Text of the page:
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Title: Expert evaluation network delivering policy analysis on the performance of cohesion policy 2007-2013, Year 2–2012 : Task 1 : Financial engineering : Malta
Other Titles: Task 1: Financial engineering : Malta
Authors: European Commission. Directorate-General for Regional and Urban Policy
Authors: Cordina, Gordon
Vella, Stephanie
Zammit, Alexandra
Keywords: Financial engineering -- Malta
European Union countries -- Economic policy
Malta -- Economic policy
Investments -- European Union countries
Investments -- Malta
Economic assistance, European -- Malta
Issue Date: 2013
Publisher: European Commission. Directorate-General for Regional and Urban Policy
Citation: Expert evaluation network delivering policy analysis on the performance of Cohesion policy 2007-2013, Year 2 – 2012 : Task 1: Financial engineering : Malta. Brussels: European Commission. Directorate-General for Regional and Urban Policy, 2013
Abstract: In 2010, the Managing Authority (MA) in Malta launched the first Financial Engineering Instrument (FEI) under Cohesion policy, taking the form of a loan guarantee scheme entitled the JEREMIE First Loss Portfolio Guarantee Product. This addresses a “financing gap” in Malta wherein enterprises, particularly micro and small, face difficulties in obtaining the necessary financing from banks due to their above-average credit risk and lack of collateral. The JEREMIE scheme utilises funds under Operational Programme (OP) I, Priority Axis (PA) 1 entitled “Enhancing Knowledge and Innovation”, and comprises a holding fund of EUR 10 million to be managed by the European Investment Fund (EIF). The current banking structure in Malta makes such forms of FEIs particularly successful. The JEREMIE scheme is currently the only FEI financed through ERDF in Malta. Although this is true, FEIs, financed through local funds, are not new to the Maltese economy. Unlike loan guarantee schemes, however, not all FEIs have proven to be suitable to the local economy. Venture Capital (VC) funds, for instance, are not economically viable for small ventures that are not engaged in cutting edge innovation. The local authorities realize that although FEIs may effectively generate growth potential for SMEs, non-refundable assistance is still necessary given Malta’s economic structure. Prior to EU accession, non-refundable assistance mainly took the form of tax credits which have been highly successful in retaining investment in Malta as well as attracting new investors to operate locally. Upon EU membership, through improved Community funding opportunities, Malta was better able to diversify its portfolio of assistance to industry and began to offer other forms of nonrefundable assistance, mainly grants. These may be more useful in helping businesses that need imminent and short-term assistance, such as start-ups and micro businesses. Since this type of assistance was lacking prior to EU accession, the authorities have focussed more of their resources on non-refundable assistance in the current programming period under OP I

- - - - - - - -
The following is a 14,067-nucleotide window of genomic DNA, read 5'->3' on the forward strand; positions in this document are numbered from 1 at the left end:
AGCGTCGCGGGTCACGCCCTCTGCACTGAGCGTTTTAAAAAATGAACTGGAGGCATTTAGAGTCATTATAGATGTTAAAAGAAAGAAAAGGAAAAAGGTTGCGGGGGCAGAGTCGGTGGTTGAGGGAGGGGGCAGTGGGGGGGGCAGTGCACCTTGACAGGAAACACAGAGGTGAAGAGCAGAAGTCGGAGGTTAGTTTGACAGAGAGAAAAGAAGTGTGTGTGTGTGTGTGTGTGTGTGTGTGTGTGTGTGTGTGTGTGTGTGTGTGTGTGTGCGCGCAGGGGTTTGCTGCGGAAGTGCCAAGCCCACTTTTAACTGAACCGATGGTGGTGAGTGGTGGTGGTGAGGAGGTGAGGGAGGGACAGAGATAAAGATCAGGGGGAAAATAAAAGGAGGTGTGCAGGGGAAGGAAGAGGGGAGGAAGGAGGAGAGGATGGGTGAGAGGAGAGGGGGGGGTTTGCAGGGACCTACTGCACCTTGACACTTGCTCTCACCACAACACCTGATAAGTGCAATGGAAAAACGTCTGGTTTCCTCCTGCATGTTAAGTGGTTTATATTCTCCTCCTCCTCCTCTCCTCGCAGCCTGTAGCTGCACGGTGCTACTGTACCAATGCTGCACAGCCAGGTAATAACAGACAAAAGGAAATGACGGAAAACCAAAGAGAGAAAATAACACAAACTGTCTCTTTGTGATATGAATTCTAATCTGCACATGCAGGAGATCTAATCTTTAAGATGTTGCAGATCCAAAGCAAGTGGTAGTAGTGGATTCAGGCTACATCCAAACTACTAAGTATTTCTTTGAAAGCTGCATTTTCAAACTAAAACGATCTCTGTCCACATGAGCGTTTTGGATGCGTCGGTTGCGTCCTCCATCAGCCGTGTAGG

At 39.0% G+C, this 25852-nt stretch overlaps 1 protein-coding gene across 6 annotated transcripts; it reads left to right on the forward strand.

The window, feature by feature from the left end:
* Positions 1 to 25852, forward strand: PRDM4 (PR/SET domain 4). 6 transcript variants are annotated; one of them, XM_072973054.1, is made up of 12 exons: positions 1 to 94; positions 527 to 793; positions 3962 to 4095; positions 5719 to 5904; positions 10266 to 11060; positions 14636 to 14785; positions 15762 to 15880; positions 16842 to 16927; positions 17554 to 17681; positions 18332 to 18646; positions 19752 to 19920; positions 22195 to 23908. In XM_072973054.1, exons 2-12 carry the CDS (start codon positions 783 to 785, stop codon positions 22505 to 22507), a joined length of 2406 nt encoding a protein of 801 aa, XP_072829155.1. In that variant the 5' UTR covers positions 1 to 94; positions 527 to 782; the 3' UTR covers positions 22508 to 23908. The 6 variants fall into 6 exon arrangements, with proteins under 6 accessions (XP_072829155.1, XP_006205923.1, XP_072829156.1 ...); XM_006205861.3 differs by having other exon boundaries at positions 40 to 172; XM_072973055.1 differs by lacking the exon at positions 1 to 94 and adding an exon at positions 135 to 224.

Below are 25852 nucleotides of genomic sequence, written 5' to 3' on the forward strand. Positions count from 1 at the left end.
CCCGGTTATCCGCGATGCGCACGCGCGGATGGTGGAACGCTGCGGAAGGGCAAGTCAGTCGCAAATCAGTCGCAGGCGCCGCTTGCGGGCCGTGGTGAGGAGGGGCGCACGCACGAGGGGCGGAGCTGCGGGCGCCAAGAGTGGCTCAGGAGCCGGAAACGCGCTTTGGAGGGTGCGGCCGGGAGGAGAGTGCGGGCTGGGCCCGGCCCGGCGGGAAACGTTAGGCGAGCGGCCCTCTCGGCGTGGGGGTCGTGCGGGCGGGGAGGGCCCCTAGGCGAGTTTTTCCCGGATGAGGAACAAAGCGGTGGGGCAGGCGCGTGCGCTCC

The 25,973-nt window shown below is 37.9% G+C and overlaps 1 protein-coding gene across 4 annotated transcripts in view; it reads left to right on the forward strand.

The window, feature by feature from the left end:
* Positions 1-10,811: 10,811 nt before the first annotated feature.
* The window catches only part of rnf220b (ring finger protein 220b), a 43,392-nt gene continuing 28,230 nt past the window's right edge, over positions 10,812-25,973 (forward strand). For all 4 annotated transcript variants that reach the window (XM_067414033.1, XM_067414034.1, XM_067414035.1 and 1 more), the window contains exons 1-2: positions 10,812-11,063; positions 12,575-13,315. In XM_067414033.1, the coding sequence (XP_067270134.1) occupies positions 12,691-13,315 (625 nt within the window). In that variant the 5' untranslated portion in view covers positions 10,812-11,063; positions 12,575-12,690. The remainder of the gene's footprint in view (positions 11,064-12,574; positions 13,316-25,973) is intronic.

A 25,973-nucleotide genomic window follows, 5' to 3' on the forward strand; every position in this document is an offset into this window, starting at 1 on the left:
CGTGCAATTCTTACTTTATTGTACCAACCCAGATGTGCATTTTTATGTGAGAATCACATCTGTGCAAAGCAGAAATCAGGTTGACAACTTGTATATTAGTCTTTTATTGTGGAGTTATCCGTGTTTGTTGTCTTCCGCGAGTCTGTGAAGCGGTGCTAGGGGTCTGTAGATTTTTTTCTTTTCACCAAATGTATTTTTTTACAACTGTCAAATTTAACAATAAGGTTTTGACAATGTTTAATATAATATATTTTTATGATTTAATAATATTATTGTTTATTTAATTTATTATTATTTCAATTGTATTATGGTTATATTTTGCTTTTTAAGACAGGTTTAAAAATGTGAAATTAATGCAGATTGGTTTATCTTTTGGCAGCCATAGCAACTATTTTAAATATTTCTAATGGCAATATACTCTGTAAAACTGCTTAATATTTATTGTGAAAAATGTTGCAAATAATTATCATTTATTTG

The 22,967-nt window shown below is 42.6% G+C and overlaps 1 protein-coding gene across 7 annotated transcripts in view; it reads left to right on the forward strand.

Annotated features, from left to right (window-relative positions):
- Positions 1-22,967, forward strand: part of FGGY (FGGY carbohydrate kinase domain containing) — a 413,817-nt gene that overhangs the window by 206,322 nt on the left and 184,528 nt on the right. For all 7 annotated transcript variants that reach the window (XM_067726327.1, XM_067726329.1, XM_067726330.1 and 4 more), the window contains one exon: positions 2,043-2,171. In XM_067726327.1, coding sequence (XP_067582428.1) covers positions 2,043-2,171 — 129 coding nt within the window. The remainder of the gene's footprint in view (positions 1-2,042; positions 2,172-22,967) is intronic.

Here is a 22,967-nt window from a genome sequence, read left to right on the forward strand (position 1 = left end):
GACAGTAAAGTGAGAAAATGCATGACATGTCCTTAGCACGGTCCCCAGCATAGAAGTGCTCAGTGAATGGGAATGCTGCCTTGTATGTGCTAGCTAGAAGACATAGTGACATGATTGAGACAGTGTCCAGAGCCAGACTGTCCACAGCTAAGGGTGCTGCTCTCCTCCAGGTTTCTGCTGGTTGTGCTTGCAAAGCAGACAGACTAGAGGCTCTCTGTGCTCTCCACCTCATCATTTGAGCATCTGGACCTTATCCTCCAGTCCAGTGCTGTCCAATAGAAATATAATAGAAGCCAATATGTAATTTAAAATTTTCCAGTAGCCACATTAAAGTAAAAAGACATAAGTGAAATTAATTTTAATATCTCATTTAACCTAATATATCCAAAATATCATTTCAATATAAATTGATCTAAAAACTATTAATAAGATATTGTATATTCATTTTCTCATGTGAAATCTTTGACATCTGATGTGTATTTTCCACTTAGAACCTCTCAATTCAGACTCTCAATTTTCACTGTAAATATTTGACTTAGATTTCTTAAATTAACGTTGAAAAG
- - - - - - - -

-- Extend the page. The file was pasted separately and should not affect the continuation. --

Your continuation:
Description: Acknowledgement: The University of Malta would like to acknowledge its gratitude to the European Commission, Directorate-General for Regional and Urban Policy for their permission to upload this work on OAR@UoM. Further reuse of this document can be made, provided the source is acknowledged. This work was made available with the help of the Publications Office of the European Union, Copyright and Legal Issues Section.
Version: Final
Appears in Collections:EU Publications - ERCSSFin

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